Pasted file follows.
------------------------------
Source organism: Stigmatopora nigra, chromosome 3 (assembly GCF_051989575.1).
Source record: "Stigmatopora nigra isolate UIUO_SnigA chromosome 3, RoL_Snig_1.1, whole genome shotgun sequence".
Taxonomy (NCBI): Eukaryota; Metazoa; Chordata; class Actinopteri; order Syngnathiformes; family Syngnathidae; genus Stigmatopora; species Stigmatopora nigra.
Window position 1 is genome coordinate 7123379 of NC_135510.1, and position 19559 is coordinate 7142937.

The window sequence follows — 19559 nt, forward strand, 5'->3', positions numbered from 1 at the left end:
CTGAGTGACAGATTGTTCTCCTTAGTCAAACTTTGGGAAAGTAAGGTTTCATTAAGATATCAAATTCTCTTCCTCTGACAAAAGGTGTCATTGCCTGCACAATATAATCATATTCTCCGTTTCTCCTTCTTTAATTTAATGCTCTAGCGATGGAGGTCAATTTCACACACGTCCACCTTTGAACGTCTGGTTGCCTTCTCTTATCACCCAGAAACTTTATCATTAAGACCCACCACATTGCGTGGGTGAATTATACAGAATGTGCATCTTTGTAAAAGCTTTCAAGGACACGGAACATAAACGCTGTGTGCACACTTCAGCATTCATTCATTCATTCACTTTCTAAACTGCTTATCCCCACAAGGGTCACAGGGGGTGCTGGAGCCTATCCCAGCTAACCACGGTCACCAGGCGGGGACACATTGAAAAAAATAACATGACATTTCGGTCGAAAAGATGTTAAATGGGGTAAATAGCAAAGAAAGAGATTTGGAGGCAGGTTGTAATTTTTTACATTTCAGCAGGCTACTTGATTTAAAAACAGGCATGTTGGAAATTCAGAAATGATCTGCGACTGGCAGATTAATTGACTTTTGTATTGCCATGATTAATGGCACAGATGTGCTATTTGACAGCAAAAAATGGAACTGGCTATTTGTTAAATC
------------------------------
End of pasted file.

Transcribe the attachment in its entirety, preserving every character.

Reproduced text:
Source organism: Stigmatopora nigra, chromosome 3 (assembly GCF_051989575.1).
Source record: "Stigmatopora nigra isolate UIUO_SnigA chromosome 3, RoL_Snig_1.1, whole genome shotgun sequence".
Taxonomy (NCBI): Eukaryota; Metazoa; Chordata; class Actinopteri; order Syngnathiformes; family Syngnathidae; genus Stigmatopora; species Stigmatopora nigra.
Window position 1 is genome coordinate 7123379 of NC_135510.1, and position 19559 is coordinate 7142937.

The window sequence follows — 19559 nt, forward strand, 5'->3', positions numbered from 1 at the left end:
CTGAGTGACAGATTGTTCTCCTTAGTCAAACTTTGGGAAAGTAAGGTTTCATTAAGATATCAAATTCTCTTCCTCTGACAAAAGGTGTCATTGCCTGCACAATATAATCATATTCTCCGTTTCTCCTTCTTTAATTTAATGCTCTAGCGATGGAGGTCAATTTCACACACGTCCACCTTTGAACGTCTGGTTGCCTTCTCTTATCACCCAGAAACTTTATCATTAAGACCCACCACATTGCGTGGGTGAATTATACAGAATGTGCATCTTTGTAAAAGCTTTCAAGGACACGGAACATAAACGCTGTGTGCACACTTCAGCATTCATTCATTCATTCACTTTCTAAACTGCTTATCCCCACAAGGGTCACAGGGGGTGCTGGAGCCTATCCCAGCTAACCACGGTCACCAGGCGGGGACACATTGAAAAAAATAACATGACATTTCGGTCGAAAAGATGTTAAATGGGGTAAATAGCAAAGAAAGAGATTTGGAGGCAGGTTGTAATTTTTTACATTTCAGCAGGCTACTTGATTTAAAAACAGGCATGTTGGAAATTCAGAAATGATCTGCGACTGGCAGATTAATTGACTTTTGTATTGCCATGATTAATGGCACAGATGTGCTATTTGACAGCAAAAAATGGAACTGGCTATTTGTTAAATC